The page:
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Jeremy Faludi

Jeremy Faludi
Design Strategist & Analyst, Worldchanging, Stanford, Project Frog


Jeremy Faludi is a sustainable design strategist and researcher. He teaches green design at Stanford University and designs modular green building systems at Project FROG. He has worked for Rocky Mountain Institute, The Biomimicry Institute, and the Lawrence Berkeley National Labs, among others. He has also taught green design at the Minneapolis College of Art and Design. A bicycle he helped design has appeared in the Cooper-Hewitt National Design Museum’s exhibit “Design for the Other 90%”, and he was a finalist in the 2007 California Cleantech Open competition. He was a juror for Dell’s ReGeneration green computing competition in 2008.

In addition to his design work, he writes for and is one of the many authors of Worldchanging: A User’s Guide for the 21st Century. He has appeared in the Wall Street Journal, the San Francisco Chronicle, BoingBoing, Treehugger, C|Net, Sustainable Industries Journal, Package Design Magazine, GreenBiz, Australian Broadcast Corporation radio, IT Conversations, and the Secretariat of the Commonwealth of Nations’ newsletter Commonwealth Today.

Jeremy has spoken on green design and biomimicry at conferences, schools, and businesses around the world, including Doors of Perception in Delhi, the Better World Business Forum in Paris, Technische Universiteit Delft in the Netherlands, ArquinFAD in Barcelona, the IEEE International Electric Machines & Drives Conference, the National Library of Medicine, Antioch University, Simon Fraser University, San Jose State University, Lawrence Berkeley Labs, Arup, and Foo Camp.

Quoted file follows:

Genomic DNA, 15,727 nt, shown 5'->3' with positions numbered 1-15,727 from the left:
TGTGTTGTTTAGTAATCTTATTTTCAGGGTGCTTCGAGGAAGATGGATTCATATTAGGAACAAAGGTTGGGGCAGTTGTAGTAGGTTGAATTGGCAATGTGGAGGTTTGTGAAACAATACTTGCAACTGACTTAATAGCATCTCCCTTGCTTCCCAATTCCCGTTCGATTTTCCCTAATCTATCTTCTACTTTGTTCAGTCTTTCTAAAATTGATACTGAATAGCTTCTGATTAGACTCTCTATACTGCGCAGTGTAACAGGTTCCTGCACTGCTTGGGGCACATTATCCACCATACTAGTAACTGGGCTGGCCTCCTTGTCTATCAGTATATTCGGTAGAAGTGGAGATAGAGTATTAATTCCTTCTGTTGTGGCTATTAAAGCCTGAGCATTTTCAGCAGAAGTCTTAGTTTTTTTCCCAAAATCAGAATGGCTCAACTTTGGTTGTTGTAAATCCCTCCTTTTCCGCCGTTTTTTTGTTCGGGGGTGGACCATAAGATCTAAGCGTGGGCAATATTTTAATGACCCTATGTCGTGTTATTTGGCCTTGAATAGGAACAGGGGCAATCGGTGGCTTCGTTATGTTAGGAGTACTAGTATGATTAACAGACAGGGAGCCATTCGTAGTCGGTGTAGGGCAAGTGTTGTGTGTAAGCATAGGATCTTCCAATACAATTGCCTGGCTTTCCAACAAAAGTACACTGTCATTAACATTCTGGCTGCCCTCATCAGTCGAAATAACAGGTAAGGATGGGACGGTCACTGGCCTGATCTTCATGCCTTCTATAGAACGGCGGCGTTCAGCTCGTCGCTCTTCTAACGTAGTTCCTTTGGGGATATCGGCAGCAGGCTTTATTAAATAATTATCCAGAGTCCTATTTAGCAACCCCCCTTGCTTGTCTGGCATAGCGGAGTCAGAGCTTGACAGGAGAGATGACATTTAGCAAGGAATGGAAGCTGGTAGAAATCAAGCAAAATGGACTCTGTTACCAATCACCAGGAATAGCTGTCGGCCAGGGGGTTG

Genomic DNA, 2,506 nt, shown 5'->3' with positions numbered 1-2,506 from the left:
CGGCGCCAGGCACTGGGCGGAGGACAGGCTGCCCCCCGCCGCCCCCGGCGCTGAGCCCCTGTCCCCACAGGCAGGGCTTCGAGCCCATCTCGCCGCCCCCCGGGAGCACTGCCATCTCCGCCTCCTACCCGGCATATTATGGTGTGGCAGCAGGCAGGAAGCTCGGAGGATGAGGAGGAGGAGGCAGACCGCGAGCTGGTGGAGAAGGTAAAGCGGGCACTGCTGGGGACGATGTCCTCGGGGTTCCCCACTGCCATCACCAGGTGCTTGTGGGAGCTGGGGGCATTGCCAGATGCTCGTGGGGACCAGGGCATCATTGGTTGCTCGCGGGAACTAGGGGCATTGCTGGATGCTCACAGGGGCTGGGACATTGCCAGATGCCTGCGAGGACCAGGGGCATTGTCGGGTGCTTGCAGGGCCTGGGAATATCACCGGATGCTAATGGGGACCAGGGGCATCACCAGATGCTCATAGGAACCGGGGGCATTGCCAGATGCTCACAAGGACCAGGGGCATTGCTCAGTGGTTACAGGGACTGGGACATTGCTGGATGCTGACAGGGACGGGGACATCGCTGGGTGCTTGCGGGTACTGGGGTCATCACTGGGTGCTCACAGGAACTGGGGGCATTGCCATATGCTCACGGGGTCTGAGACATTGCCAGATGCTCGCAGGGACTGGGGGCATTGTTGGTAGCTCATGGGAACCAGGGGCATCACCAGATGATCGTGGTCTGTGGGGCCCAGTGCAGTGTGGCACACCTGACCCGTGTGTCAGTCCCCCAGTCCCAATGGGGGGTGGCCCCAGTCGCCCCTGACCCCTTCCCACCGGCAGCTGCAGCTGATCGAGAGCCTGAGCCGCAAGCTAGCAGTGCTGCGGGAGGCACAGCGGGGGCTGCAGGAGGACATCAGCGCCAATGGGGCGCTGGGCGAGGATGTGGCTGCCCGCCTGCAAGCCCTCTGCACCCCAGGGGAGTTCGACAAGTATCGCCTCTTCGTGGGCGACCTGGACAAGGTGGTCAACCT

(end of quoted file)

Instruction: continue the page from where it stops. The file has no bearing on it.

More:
City Tech, Geek Life
Location: Gold Room Level: Intermediate
Jeremy Faludi (Worldchanging, Stanford, Project Frog)
Average rating: ****.
(4.50, 6 ratings)
Does paper vs. plastic even matter compared to how you got to the store? Everyone today is aware that there are looming environmental problems, and many are looking to create change. This talk derives a list of the industries and areas of our lives that most need change, in order of priority, and suggests what some of these changes should be. Read more.
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